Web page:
The most cycles hit by a player in Nippon Professional Baseball is three, accomplished by Bobby Rose. Playing for the Yokohama BayStars, Rose hit his first cycle on May 2, 1995, the next on April 29, 1997, and his final cycle on June 30, 1999. Other than Rose, only three other NPB players have hit multiple cycles: Fumio Fujimura with the Osaka Tigers and Hiromi Matsunaga with the Hankyu/Orix Braves and Kosuke Fukudome with the Chunichi Dragons and the Hanshin Tigers, all with two. Fujimura is also the only player to have hit a cycle during both the single league era and the current dual league era. The 2003 NPB season saw the most cycles hit in a single season—five. That season also saw the only instance of cycles occurring in two different games on the same day: on July 1, hit by Atsunori Inaba of the Yakult Swallows and Arihito Muramatsu of the Fukuoka Daiei Hawks. The next day, Shinjiro Hiyama became the third player to hit for the cycle in two days. Conversely, the longest period of time between two players hitting for the cycle is one day shy of 6 years. The drought has lasted from Michihiro Ogasawara's cycle in 2008 until Rainel Rosario's in 2014. (Full article...)
In 1957, the baseball glove manufacturer Rawlings created the Gold Glove Award to commemorate the best fielding performance at each position. Winners receive a glove made from gold lamé-tanned leather and affixed to a walnut base. In the inaugural year, one Gold Glove was awarded to the top fielder at each position in MLB; since 1958, separate awards have been given to the top fielders in each league. In 2020, Rawlings began issuing a Gold Glove Award for team defense, with one recipient each in the American and National Leagues. Starting in 2022, a Gold Glove Award in each league has been awarded to a utility player. (Full article...)
The longest-tenured general manager in team history is Brian Cashman, who serves in that role for 26 years and counting. The longest-tenured owner in team history is George Steinbrenner, who was the team's principal owner from 1973 until his death in 2010. (Full article...)
Major League Baseball (MLB) is the highest level of play in North American professional baseball. Founded in 1869, it is composed of 30 teams. Each team in the league has a manager, who is responsible for team strategy and leadership on and off the field. Assisted by various coaches, the manager sets the line-up and starting pitcher before each game, and makes substitutions throughout the game. In early baseball history, it was not uncommon for players to serve as player-managers; that is, they managed the team while still being signed to play for the club. In the history of MLB, there have been 221 player-managers, 59 of whom are in the National Baseball Hall of Fame.[needs update] The dual role of player-manager was formerly a common practice, dating back to John Clapp, who performed the task for the Middletown Mansfields in 1872. One reason for this is that by hiring a player as a manager, the team could save money by paying only one salary. Also, popular players were named player-managers in an effort to boost game attendance. Babe Ruth left the New York Yankees when they refused to allow him to become player-manager. Five of the eight National League (NL) managers in 1934 were also players. Connie Mack, John McGraw, and Joe Torre, among the all-time leaders in managerial wins, made their managerial debuts as player-managers. At least one man served as a player-manager in every major league season from Clapp's debut through 1955. (Full article...)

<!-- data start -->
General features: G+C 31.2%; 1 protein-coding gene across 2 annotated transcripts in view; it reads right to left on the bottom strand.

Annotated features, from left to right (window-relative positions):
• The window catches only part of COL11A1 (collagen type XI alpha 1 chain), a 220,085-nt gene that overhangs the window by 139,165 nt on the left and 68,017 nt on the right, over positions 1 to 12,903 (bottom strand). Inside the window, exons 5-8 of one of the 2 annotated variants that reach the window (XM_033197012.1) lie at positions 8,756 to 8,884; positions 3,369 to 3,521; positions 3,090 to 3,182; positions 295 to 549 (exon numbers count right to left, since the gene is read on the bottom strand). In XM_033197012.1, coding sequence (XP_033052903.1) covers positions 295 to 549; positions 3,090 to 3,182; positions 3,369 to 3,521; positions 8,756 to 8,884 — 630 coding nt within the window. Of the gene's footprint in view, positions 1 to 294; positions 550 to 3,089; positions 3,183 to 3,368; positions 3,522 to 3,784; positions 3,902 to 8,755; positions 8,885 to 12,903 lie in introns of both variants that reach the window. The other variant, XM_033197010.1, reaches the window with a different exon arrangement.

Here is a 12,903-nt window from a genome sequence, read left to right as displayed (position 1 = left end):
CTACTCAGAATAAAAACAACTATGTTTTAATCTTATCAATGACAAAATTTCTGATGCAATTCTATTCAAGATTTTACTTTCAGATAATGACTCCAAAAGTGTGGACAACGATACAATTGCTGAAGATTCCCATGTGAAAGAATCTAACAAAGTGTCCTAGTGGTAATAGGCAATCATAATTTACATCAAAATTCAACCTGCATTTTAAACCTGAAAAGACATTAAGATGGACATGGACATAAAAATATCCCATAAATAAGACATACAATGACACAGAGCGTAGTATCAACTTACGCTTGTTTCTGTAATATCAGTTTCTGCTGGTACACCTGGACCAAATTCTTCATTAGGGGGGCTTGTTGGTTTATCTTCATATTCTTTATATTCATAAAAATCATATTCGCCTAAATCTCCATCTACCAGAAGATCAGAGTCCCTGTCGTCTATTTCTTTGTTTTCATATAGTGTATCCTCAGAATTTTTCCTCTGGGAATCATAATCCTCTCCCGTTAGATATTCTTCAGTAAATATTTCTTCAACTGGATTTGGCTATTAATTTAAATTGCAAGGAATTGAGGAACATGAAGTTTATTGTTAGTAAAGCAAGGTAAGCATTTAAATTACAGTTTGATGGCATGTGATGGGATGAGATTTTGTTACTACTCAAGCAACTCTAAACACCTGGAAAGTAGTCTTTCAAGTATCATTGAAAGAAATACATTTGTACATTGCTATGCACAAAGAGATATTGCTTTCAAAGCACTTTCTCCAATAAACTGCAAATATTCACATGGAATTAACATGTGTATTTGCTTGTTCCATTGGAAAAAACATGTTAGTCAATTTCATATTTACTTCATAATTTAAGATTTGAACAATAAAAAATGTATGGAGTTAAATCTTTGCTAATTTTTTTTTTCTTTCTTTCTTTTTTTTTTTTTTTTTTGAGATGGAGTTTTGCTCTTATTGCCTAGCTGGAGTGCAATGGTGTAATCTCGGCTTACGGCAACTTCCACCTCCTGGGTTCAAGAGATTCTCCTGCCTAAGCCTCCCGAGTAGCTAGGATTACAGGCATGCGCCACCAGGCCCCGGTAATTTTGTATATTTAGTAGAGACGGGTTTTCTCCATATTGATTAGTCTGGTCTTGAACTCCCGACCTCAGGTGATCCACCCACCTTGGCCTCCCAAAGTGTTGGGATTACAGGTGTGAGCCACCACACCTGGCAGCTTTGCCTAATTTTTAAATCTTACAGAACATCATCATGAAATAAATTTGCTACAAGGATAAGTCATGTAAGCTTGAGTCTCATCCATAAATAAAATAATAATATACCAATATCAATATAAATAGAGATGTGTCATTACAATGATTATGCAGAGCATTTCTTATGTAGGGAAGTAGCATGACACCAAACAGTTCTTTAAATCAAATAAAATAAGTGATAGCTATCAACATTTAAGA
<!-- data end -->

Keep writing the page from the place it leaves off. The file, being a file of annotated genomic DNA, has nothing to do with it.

The Cleveland Guardians are a Major League Baseball (MLB) franchise based in Cleveland, Ohio; until 2021, they were known as the Cleveland Indians. They play in the American League Central division. The first game of the new baseball season is played on Opening Day, and being named the starter that day is an honor, which is often given to the player who is expected to lead the pitching staff that season, though there are various strategic reasons why a team's best pitcher might not start on Opening Day. Since joining the league in 1901, the Indians have used 58 different Opening Day starting pitchers which includes the Opening Day starting pitchers from the Bluebirds and the Naps. They have a record of 58 wins and 54 losses in their Opening Day games.
The Indians have played in three different home ball parks, League Park from 1901 through 1946, Cleveland Stadium from 1932 to 1993, and Progressive Field since 1994. From 1934 through 1946 some games were played at League Park and some at Cleveland Stadium. They had a record of 11 wins and 4 losses in Opening Day games at League Park, 9 wins and 13 losses at Cleveland Stadium and 2 wins and 4 losses at Progressive Field, for a total home record in Opening Day games of 22 wins and 21 losses. Their record in Opening Day away games is 35 wins and 35 losses. (Full article...)